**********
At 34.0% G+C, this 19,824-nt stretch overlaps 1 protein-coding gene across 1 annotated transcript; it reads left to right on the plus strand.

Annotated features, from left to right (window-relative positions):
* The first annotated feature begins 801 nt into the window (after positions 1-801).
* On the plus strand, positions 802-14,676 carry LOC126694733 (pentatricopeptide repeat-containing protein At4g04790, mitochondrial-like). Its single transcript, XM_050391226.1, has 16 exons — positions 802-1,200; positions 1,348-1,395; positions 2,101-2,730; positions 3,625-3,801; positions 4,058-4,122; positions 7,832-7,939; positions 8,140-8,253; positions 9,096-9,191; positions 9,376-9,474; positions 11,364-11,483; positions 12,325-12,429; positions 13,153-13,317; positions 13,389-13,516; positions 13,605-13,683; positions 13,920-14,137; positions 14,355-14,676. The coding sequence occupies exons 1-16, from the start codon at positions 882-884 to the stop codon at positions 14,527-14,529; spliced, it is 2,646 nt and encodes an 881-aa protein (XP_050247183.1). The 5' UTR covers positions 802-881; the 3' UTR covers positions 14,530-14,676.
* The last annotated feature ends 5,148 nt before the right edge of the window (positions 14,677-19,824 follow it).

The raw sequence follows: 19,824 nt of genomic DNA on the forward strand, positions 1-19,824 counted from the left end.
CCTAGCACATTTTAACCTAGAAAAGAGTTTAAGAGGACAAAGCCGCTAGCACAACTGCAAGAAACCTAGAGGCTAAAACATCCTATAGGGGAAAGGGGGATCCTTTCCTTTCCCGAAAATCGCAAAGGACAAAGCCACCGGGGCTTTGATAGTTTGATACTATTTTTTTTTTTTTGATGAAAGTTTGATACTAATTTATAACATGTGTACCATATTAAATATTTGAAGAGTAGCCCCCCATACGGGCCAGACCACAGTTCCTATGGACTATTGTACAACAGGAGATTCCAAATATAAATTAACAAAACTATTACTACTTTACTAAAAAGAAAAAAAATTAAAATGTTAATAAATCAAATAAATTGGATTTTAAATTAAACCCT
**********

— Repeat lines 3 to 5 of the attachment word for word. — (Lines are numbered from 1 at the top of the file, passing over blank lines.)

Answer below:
* The first annotated feature begins 801 nt into the window (after positions 1-801).
* On the plus strand, positions 802-14,676 carry LOC126694733 (pentatricopeptide repeat-containing protein At4g04790, mitochondrial-like). Its single transcript, XM_050391226.1, has 16 exons — positions 802-1,200; positions 1,348-1,395; positions 2,101-2,730; positions 3,625-3,801; positions 4,058-4,122; positions 7,832-7,939; positions 8,140-8,253; positions 9,096-9,191; positions 9,376-9,474; positions 11,364-11,483; positions 12,325-12,429; positions 13,153-13,317; positions 13,389-13,516; positions 13,605-13,683; positions 13,920-14,137; positions 14,355-14,676. The coding sequence occupies exons 1-16, from the start codon at positions 882-884 to the stop codon at positions 14,527-14,529; spliced, it is 2,646 nt and encodes an 881-aa protein (XP_050247183.1). The 5' UTR covers positions 802-881; the 3' UTR covers positions 14,530-14,676.
* The last annotated feature ends 5,148 nt before the right edge of the window (positions 14,677-19,824 follow it).